On Sunday Spain and England will play the next final of the Women’s World Cup at the Accor Stadium in Sydney (Australia). Before the most important game in the history of the Spanish women’s team starts, its rival, the English team, starts with a slight advantage. On the field of play, the strengths may be balanced, however, in terms of economic development and professionalization, the Women’s Super League sweeps the LigaF of Spain.
The English league has become an economic benchmark in both men’s and women’s football. Despite still far from the levels of the United States, the Women’s Super League is the model to follow for the rest of the European leagues. In the last two years he has obtained large commercial and television agreements. It has managed to increase revenue by around 60% in the 21-22 season compared to the previous season, according to Deloitte’s Annual Review of Football Finance report. In addition, the consultant shows that of the 10 richest women’s teams, 8 of them are English.
The Spanish women’s league cannot boast of the same. It is still below its main sports rivals in revenue. The LigaF is surpassed in income by women’s leagues such as those of France, England, Japan, China or the USA. The latest results presented by the CSD (Superior Sports Council) show that the LigaF lost losses in the 2021-2022 season of 20 million euros. He obtained 18.1 million income and 38.1 losses.
The victory in the European Championship last year was a confirmation of its expansion forecasts for English women’s football. In Spain, the Teleco Finetwork has shaken the foundations of the viability of the LigaF as the main sponsor, alleging that there is no signed contract and that therefore it is not going to make the corresponding payment for the season. Meanwhile, the Women’s Super League opened an agreement with the financial institution Barclays in 2022 for which it receives almost 12 million euros per season. If we make a comparison between both commercial agreements, the LigaF would receive 15 million in 3 years if it resolved its disputes with Finetwork, that is, practically the same as what the English league earns in a single season.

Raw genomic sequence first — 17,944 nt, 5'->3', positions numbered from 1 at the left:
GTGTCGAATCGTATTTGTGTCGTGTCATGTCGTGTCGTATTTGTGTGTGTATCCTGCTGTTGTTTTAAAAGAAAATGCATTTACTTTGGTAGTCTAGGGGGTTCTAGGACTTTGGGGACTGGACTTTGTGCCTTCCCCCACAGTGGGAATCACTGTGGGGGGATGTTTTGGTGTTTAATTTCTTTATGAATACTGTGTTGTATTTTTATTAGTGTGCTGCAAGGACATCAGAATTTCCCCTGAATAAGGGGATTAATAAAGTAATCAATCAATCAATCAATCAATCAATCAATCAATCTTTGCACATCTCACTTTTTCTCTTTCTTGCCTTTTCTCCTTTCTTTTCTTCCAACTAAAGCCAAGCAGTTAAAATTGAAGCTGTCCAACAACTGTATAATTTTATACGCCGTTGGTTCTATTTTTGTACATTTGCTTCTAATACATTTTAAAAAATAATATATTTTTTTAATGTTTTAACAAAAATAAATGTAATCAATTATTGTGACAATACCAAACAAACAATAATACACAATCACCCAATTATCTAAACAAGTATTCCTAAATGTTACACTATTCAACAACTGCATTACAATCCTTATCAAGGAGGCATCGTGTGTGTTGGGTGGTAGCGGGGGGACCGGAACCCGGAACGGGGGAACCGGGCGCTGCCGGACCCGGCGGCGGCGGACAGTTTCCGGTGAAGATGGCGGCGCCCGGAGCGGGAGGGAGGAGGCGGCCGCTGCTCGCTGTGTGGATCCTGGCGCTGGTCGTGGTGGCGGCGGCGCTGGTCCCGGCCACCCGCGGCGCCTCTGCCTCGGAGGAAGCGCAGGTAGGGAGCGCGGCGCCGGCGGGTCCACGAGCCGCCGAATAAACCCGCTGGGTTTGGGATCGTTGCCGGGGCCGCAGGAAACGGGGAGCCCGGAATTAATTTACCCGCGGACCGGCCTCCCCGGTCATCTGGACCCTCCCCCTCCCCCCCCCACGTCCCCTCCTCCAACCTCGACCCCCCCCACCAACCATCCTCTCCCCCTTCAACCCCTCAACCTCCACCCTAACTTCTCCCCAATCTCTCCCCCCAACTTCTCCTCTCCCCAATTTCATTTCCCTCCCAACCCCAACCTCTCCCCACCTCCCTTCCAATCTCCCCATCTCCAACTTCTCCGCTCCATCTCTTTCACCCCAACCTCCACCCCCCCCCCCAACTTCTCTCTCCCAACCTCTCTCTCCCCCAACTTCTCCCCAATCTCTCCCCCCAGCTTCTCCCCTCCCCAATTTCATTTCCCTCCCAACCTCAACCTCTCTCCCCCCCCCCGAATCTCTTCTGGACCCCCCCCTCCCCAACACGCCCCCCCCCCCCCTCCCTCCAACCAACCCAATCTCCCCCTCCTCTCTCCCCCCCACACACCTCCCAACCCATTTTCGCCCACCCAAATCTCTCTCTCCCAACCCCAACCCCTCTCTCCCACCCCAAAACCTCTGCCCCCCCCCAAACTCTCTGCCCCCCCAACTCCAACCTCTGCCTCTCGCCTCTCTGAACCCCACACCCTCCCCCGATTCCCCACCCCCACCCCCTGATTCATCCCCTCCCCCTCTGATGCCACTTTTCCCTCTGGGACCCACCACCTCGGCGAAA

As for television rights, the English once again surpass the Spanish. Dazn built with the LigaF the payment of 35 million euros for the rights of the competition for 5 seasons. Added to the million that Mediapro promised to pay for broadcasting the game openly, the league thus receives a total of 8 million per year. In the case of the English women’s league, an agreement was reached with the BBC and Sky for television rights at a rate of 9 million euros per season for just 3 years.
In June 2021, the CSD unanimously declared that women’s football is considered professional in Spain, while in England it was broken in 2018. This has had a strong impact on how many tickets sold. In Spain, around 700 people attend the women’s league matches on average, in the case of the Women’s Super League the average number of spectators is 1,900 people, according to the English Football Association, who has established that by 2024 They must reach a figure close to 6,000 spectators.
In terms of salaries, there are also large differences in favor of the players in the English competition. According to the BBC, a player earns an average of about 55,000 euros per year in the United Kingdom, while in Spain the salary depends on the financial situation of the team. In the case of playing for one of the clubs with the highest income, this figure would be around 35,000 euros per year. There are exceptional cases in Spain, such as that of Alexia Putellas, who received close to 150,000 euros. Although she despite having been named the best player in the world for two consecutive years she earns less than many international stars, such as Leah Williamson, the captain of England, who earned 233,860 in total last season.
Despite all these differences, the women’s soccer team has the opportunity on Sunday to hit the table. It’s time for the players to get big commercial deals, and bigger television revenues in the future. In short, it is time for women’s football to be truly professionalized in Spain.